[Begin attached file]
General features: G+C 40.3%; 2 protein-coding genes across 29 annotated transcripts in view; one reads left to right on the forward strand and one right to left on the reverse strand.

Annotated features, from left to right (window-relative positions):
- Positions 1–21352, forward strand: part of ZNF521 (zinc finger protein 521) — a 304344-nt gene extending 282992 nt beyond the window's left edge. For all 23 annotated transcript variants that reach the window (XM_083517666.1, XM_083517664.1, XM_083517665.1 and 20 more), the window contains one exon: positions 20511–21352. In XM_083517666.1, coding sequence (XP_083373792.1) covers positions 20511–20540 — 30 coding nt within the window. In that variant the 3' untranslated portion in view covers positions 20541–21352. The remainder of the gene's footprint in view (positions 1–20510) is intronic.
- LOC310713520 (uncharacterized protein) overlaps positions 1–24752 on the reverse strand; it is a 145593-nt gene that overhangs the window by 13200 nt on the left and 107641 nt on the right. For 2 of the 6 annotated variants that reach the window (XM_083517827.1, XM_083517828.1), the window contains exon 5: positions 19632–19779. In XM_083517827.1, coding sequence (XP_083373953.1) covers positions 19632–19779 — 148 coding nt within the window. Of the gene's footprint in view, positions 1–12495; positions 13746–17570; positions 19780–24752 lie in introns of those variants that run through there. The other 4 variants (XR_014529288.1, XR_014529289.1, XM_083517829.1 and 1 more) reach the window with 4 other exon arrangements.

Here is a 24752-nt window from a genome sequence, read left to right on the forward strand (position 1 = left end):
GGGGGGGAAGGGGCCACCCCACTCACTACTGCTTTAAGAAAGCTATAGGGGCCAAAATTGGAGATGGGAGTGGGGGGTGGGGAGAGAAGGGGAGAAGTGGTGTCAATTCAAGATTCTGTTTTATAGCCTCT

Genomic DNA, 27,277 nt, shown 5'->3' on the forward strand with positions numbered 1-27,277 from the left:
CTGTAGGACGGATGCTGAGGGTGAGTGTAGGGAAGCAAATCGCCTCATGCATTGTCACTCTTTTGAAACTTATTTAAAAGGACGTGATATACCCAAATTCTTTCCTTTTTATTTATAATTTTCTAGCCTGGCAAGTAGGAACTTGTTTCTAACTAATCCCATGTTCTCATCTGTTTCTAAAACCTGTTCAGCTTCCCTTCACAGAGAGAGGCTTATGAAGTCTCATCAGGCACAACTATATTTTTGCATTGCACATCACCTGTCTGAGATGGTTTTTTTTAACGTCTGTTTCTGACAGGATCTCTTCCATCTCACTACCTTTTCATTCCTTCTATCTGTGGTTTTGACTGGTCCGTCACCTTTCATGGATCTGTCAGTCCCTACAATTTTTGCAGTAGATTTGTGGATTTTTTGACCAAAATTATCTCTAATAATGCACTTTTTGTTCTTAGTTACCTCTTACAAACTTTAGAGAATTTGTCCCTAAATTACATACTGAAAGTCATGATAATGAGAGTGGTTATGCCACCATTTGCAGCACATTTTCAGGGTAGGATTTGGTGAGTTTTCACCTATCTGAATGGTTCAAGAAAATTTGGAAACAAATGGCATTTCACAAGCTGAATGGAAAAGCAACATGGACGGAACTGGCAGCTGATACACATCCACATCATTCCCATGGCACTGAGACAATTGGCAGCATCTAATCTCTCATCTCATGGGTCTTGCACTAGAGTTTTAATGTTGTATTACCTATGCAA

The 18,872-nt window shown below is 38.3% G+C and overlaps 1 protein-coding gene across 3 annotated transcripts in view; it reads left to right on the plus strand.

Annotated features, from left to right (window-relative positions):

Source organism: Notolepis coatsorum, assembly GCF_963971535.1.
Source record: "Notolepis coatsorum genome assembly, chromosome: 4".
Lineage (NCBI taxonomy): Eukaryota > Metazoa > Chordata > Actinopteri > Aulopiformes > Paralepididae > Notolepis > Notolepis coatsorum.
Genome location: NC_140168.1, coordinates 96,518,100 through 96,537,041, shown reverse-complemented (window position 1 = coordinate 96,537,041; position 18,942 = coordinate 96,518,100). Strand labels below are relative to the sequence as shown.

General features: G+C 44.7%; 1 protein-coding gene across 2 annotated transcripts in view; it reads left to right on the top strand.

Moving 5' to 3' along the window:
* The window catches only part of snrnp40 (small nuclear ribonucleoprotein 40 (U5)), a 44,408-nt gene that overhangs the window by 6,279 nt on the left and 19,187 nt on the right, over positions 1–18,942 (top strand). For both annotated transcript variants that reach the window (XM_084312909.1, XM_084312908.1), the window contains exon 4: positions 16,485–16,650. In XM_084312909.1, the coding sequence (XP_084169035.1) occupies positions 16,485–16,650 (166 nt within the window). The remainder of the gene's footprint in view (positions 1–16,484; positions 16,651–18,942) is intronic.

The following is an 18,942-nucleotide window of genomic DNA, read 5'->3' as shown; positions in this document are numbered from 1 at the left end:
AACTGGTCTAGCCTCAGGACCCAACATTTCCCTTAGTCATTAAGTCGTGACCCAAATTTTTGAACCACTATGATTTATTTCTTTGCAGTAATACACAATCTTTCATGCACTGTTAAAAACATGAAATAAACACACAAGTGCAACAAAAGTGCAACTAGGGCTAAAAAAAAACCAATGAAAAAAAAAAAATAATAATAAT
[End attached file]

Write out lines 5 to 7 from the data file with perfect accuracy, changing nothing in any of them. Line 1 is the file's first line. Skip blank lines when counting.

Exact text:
Here is a 24752-nt window from a genome sequence, read left to right on the forward strand (position 1 = left end):
GGGGGGGAAGGGGCCACCCCACTCACTACTGCTTTAAGAAAGCTATAGGGGCCAAAATTGGAGATGGGAGTGGGGGGTGGGGAGAGAAGGGGAGAAGTGGTGTCAATTCAAGATTCTGTTTTATAGCCTCT

Genomic DNA, 27,277 nt, shown 5'->3' on the forward strand with positions numbered 1-27,277 from the left: